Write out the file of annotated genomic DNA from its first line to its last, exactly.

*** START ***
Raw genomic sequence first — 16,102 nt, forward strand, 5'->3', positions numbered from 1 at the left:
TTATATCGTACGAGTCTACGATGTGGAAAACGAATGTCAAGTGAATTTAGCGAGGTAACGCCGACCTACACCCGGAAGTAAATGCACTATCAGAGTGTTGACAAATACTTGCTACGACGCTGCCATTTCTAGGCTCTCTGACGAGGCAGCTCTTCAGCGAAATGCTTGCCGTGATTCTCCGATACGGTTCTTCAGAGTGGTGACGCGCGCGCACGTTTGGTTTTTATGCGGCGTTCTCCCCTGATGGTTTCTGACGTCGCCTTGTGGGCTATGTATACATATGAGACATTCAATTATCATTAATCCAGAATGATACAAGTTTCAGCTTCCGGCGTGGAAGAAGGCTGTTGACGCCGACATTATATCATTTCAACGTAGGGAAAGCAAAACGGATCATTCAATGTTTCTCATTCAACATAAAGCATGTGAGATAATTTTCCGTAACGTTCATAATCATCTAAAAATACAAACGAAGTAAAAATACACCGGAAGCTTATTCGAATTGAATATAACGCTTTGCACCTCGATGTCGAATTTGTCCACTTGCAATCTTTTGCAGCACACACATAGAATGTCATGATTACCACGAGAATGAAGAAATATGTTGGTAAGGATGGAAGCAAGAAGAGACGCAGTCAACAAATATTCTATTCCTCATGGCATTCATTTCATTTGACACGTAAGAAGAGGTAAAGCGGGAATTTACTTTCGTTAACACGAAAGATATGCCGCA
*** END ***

Raw genomic sequence first — 16,102 nt, forward strand, 5'->3', positions numbered from 1 at the left:
TTATATCGTACGAGTCTACGATGTGGAAAACGAATGTCAAGTGAATTTAGCGAGGTAACGCCGACCTACACCCGGAAGTAAATGCACTATCAGAGTGTTGACAAATACTTGCTACGACGCTGCCATTTCTAGGCTCTCTGACGAGGCAGCTCTTCAGCGAAATGCTTGCCGTGATTCTCCGATACGGTTCTTCAGAGTGGTGACGCGCGCGCACGTTTGGTTTTTATGCGGCGTTCTCCCCTGATGGTTTCTGACGTCGCCTTGTGGGCTATGTATACATATGAGACATTCAATTATCATTAATCCAGAATGATACAAGTTTCAGCTTCCGGCGTGGAAGAAGGCTGTTGACGCCGACATTATATCATTTCAACGTAGGGAAAGCAAAACGGATCATTCAATGTTTCTCATTCAACATAAAGCATGTGAGATAATTTTCCGTAACGTTCATAATCATCTAAAAATACAAACGAAGTAAAAATACACCGGAAGCTTATTCGAATTGAATATAACGCTTTGCACCTCGATGTCGAATTTGTCCACTTGCAATCTTTTGCAGCACACACATAGAATGTCATGATTACCACGAGAATGAAGAAATATGTTGGTAAGGATGGAAGCAAGAAGAGACGCAGTCAACAAATATTCTATTCCTCATGGCATTCATTTCATTTGACACGTAAGAAGAGGTAAAGCGGGAATTTACTTTCGTTAACACGAAAGATATGCCGCA